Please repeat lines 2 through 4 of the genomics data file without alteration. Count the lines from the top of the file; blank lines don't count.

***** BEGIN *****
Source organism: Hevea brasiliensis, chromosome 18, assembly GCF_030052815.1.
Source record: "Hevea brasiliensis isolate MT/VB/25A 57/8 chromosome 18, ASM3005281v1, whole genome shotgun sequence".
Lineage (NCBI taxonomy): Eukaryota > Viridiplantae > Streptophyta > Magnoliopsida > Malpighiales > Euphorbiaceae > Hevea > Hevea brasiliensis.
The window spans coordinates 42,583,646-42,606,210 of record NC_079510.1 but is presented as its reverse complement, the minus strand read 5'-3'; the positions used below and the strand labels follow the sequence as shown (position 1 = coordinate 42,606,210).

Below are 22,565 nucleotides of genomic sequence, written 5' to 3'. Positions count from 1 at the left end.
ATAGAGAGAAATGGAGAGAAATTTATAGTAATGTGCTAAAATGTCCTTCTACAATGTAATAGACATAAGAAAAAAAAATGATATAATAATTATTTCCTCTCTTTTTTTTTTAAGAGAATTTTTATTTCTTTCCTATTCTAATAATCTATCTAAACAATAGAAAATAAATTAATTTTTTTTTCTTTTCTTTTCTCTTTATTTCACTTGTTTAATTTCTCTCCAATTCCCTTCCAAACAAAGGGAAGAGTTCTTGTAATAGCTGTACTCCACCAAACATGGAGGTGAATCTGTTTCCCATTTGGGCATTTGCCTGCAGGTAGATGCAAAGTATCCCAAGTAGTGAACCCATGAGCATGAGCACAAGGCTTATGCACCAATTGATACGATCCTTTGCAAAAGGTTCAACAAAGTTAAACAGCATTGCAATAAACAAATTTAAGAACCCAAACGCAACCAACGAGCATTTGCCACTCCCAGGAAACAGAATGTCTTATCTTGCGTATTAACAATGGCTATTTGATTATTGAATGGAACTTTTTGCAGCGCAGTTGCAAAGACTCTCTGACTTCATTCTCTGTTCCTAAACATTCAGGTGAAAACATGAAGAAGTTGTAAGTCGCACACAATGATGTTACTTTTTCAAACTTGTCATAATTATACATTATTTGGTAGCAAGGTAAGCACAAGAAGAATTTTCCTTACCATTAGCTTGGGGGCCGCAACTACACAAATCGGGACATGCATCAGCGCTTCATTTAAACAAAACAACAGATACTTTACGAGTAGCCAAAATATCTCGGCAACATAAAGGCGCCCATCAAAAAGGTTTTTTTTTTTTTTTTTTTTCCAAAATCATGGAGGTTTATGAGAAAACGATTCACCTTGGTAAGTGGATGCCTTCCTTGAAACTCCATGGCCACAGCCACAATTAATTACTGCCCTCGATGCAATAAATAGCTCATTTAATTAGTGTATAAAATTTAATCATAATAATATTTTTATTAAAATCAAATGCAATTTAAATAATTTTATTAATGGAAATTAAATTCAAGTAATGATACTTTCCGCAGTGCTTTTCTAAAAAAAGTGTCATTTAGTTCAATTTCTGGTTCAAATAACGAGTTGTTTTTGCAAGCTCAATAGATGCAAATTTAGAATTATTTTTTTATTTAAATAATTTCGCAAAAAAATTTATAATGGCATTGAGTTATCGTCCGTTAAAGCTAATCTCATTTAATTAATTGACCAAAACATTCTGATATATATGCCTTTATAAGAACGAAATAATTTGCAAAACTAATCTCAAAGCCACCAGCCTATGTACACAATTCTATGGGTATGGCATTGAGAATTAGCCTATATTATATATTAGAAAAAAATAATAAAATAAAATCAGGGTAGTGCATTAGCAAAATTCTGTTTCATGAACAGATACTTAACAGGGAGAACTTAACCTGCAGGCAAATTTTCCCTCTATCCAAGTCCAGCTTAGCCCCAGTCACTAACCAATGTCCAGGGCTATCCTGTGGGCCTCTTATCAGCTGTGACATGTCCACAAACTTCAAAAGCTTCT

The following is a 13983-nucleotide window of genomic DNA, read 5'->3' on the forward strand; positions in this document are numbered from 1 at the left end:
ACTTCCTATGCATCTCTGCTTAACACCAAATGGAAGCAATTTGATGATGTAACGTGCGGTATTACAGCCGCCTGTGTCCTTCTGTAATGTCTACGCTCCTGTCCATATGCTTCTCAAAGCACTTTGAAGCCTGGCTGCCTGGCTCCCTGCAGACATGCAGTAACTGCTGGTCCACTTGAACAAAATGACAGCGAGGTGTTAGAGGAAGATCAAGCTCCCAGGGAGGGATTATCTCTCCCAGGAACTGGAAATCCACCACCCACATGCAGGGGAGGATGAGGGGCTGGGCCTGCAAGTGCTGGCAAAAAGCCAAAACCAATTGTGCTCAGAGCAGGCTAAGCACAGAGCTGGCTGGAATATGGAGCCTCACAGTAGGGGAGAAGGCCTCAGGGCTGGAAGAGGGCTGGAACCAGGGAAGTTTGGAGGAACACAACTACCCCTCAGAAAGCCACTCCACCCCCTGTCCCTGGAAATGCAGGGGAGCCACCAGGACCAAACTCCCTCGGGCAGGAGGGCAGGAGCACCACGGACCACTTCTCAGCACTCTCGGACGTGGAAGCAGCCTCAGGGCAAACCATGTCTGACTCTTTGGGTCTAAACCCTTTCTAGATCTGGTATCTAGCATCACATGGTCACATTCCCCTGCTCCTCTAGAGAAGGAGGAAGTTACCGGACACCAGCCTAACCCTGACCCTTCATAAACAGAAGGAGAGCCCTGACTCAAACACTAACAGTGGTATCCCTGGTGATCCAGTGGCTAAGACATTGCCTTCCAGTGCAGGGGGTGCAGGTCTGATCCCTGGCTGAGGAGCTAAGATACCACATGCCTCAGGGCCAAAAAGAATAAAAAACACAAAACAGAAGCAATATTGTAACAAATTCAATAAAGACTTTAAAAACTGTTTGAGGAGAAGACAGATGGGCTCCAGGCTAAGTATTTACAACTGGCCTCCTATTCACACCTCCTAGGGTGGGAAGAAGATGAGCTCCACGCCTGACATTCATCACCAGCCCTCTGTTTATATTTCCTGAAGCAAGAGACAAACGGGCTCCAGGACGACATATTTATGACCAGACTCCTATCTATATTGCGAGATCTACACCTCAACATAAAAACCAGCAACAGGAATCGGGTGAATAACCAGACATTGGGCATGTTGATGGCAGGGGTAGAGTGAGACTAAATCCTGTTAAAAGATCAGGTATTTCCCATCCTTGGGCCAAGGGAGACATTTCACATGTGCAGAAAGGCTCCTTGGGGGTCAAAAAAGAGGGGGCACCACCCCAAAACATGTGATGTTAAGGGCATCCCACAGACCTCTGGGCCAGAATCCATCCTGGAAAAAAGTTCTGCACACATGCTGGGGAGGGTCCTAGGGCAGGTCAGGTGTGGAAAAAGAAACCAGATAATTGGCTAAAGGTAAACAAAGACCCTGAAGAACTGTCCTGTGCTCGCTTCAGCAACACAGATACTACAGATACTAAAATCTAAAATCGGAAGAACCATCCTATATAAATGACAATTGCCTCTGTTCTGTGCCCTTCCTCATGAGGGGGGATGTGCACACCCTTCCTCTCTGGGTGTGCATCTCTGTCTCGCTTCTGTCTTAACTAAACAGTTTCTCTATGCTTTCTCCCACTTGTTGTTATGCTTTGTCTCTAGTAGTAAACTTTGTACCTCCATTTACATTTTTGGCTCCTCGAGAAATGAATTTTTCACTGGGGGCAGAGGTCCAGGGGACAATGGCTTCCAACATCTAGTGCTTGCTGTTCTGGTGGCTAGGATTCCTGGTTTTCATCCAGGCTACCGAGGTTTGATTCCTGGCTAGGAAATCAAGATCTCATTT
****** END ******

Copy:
Source record: "Hevea brasiliensis isolate MT/VB/25A 57/8 chromosome 18, ASM3005281v1, whole genome shotgun sequence".
Lineage (NCBI taxonomy): Eukaryota > Viridiplantae > Streptophyta > Magnoliopsida > Malpighiales > Euphorbiaceae > Hevea > Hevea brasiliensis.
The window spans coordinates 42,583,646-42,606,210 of record NC_079510.1 but is presented as its reverse complement, the minus strand read 5'-3'; the positions used below and the strand labels follow the sequence as shown (position 1 = coordinate 42,606,210).